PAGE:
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Contextualization, the alchemy for data

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November 2020
Sanjay Shyam Bellara 

Head - Industry Analytics Platform Development
Process Automation Digital, ABB

Industries are demanding increasingly higher levels of automation to enable optimization. They are seeking the power of intuitive and predictive operations that comes with the high degree of connectivity of individual assets and of complete asset systems.

With much higher levels of instrumentation and sensors making their way into industrial asset systems, the magnitude of data being collected implies a massive opportunity for data-driven insights. But this also comes with the challenge of being able to effectively harness a vast amount of data for insights. The answer lies in the concept of contextualization.

Data – all around us

Industry estimates indicate that we’re approaching a world containing an exabyte (one quintillion bytes) of data. Another interesting statistic is how the industrial world is performing in this data storm; and the indication which states that 40% of all data on the Internet will soon be machine data.

Today, almost every aspect of an industrial operation has witnessed a high degree of automation and this implies the presence of significant amount of real-time and historic data that can be harnessed for various objectives, all of which can greatly enhance operational excellence for industrial enterprises. The high levels of automation are augmented with all-pervasive software systems which help control workflows and provide information at all stages in the value chain.

Data in the modern industrial enterprise, therefore, flows from individual assets, from OT systems, IT and ET systems and other sources of specialist information such as ERP systems, supply chain management systems and geospatial data.

The problem with data chains today

Only 27% of data in an organization used for analytics on average

However, with all this data, there is a fundamental challenge that industries face, which is of data being present and utilized only in silos currently. Data exists across the enterprise but is usually available (or taken advantage of) solely in the context of the function that it supports. Operations data and supply chain data, for instance work in isolation and are utilized only by plant operators, supply chain managers respectively. By virtue of it being seen in a myopic context, the value of this data is extremely limited.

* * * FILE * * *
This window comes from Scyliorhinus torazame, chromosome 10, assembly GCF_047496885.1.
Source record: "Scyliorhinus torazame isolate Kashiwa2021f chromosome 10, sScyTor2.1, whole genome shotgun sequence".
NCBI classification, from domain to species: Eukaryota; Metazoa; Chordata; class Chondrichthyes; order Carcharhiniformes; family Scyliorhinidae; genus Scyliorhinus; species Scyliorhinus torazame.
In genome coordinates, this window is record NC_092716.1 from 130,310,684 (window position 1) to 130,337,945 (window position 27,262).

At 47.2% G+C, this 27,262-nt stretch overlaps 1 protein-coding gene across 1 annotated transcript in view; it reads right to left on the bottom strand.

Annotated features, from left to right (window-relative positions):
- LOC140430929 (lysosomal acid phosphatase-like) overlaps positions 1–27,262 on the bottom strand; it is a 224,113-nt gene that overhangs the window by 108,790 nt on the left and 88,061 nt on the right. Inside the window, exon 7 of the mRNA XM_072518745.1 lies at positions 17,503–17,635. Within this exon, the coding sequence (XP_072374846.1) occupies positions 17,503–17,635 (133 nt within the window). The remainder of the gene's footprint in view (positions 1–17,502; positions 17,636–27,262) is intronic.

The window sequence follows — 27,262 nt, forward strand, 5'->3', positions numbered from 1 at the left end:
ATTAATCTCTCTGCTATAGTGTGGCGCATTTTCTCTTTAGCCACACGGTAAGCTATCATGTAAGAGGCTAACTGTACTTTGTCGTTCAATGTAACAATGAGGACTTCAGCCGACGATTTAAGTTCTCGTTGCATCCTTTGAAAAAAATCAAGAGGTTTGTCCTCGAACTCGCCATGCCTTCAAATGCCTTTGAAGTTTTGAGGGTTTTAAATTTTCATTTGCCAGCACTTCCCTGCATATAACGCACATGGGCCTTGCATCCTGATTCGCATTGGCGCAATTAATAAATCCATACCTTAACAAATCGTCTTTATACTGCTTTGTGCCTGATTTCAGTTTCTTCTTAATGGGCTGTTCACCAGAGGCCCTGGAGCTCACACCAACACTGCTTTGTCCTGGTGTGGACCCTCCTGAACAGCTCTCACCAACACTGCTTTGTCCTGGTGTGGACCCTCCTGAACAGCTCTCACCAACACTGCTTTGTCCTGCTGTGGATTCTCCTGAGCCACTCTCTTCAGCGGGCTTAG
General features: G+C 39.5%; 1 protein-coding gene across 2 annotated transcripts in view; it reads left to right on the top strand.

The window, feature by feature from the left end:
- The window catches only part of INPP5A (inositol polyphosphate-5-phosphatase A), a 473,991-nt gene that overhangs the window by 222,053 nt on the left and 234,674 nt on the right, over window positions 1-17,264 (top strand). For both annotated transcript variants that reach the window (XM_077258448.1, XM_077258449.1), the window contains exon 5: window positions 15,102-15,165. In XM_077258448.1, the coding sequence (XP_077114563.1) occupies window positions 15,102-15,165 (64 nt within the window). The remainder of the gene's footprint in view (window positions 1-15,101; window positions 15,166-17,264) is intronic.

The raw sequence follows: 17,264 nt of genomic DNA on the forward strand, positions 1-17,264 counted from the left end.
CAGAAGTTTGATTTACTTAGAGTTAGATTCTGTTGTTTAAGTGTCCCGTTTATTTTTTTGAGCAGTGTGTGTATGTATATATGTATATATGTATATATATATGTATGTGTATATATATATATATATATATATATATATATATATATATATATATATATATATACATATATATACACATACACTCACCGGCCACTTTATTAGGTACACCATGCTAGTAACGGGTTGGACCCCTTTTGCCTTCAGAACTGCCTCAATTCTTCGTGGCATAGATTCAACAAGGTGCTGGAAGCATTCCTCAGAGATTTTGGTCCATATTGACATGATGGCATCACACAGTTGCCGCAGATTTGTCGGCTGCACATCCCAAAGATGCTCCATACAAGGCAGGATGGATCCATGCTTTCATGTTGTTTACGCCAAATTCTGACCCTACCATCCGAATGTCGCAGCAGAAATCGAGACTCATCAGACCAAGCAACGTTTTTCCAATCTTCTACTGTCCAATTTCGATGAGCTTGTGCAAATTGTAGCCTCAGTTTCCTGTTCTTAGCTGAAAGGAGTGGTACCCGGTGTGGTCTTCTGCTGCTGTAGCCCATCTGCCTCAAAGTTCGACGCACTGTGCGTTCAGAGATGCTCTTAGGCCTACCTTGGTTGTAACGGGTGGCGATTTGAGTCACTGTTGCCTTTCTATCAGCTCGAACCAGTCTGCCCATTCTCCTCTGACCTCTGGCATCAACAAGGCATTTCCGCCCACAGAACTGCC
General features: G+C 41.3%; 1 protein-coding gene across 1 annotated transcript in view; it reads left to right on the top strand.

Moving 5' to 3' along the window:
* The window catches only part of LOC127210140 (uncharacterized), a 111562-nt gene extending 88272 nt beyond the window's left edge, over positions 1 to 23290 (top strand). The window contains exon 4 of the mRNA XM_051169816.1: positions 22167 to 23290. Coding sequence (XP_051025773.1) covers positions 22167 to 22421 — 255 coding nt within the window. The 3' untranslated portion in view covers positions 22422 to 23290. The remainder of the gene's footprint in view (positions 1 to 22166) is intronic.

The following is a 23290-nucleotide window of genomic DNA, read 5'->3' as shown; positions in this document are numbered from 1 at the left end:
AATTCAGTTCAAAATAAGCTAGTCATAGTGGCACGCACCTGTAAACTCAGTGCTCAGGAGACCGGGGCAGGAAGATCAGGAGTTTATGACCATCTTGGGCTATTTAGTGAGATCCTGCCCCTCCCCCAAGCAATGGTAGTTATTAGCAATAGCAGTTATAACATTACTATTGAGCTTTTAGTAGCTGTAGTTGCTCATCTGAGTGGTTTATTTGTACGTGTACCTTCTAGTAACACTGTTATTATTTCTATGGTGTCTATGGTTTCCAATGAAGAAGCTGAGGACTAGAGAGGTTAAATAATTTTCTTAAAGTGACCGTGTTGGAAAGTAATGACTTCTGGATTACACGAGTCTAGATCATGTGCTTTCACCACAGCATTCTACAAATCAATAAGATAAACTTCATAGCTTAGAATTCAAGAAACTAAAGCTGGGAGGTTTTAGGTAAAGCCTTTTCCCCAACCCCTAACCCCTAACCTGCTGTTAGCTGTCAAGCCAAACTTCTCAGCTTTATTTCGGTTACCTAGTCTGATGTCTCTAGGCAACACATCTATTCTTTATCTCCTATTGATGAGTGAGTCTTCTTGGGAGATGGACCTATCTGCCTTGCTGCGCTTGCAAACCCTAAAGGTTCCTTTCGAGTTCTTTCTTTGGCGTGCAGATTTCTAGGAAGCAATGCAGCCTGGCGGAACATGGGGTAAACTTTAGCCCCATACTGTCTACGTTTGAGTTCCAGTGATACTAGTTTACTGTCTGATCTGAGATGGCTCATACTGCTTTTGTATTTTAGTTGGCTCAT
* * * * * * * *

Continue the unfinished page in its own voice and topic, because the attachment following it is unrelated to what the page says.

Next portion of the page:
Take for example an asset like a motor. Modern-day motors have a complex set of sensors to allow measurement of various key operating parameters, including speed, vibration and sound. Operations resources use this data to monitor performance and gauge how the motor is functioning. However, the ability to monitor whether it is performing as planned for its purpose in the context of the engineering design of the plant or as per the manufacturer’s recommendations is rarely visible. Also fuzzy is the view of whether the motor is being maintained to a plan, preventive or reactive.

In the context of enterprise commercial performance, it becomes challenging to forecast the cost implication of the motor facing an outage. In the event of an upset condition of the motor often resulting in plant downtime, stores are contacted for spares or a new motor with limited knowledge of their availability. This leads to loss in production throughput and could also result in increased maintenance expense with premiums having to be paid for urgent procurement.

The power of cross-functional data

The solution for this data conundrum lies in contextualized, cross-functional data. A seamless platform can help monitor and gauge all these parameters seamlessly by collating data from different systems. Such cross-functional data provides a rich source of input to run a wide range of analysis – whether for monitoring or predictive scenario analysis and applied for planning, early actions, etc.

In the same example of the motor, the life of the asset can be extended through a proactive approach, breakdowns avoided and maintenance programs optimized, leading to direct cost savings. Further commercial, operational and productivity benefits can be realized though minimization of plant downtime resultant from upset conditions and by optimizing supply chain processes.

To achieve this, a proactive and holistic approach to consolidating and harnessing data is key. Current state of an asset, its preventive maintenance history, breakdown information and historical performance patterns of similar assets are amongst the several data points that can be used to identify preventive measures, awareness of spare part requirements, vendors and typical procurement period. Maintenance teams can take preventive actions, pre-order spare parts for foreseen issues and therefore optimize the entire process.

Aggregating and contextualizing cross-functional data is the force multiplier for digitalization

Transforming data value through contextualization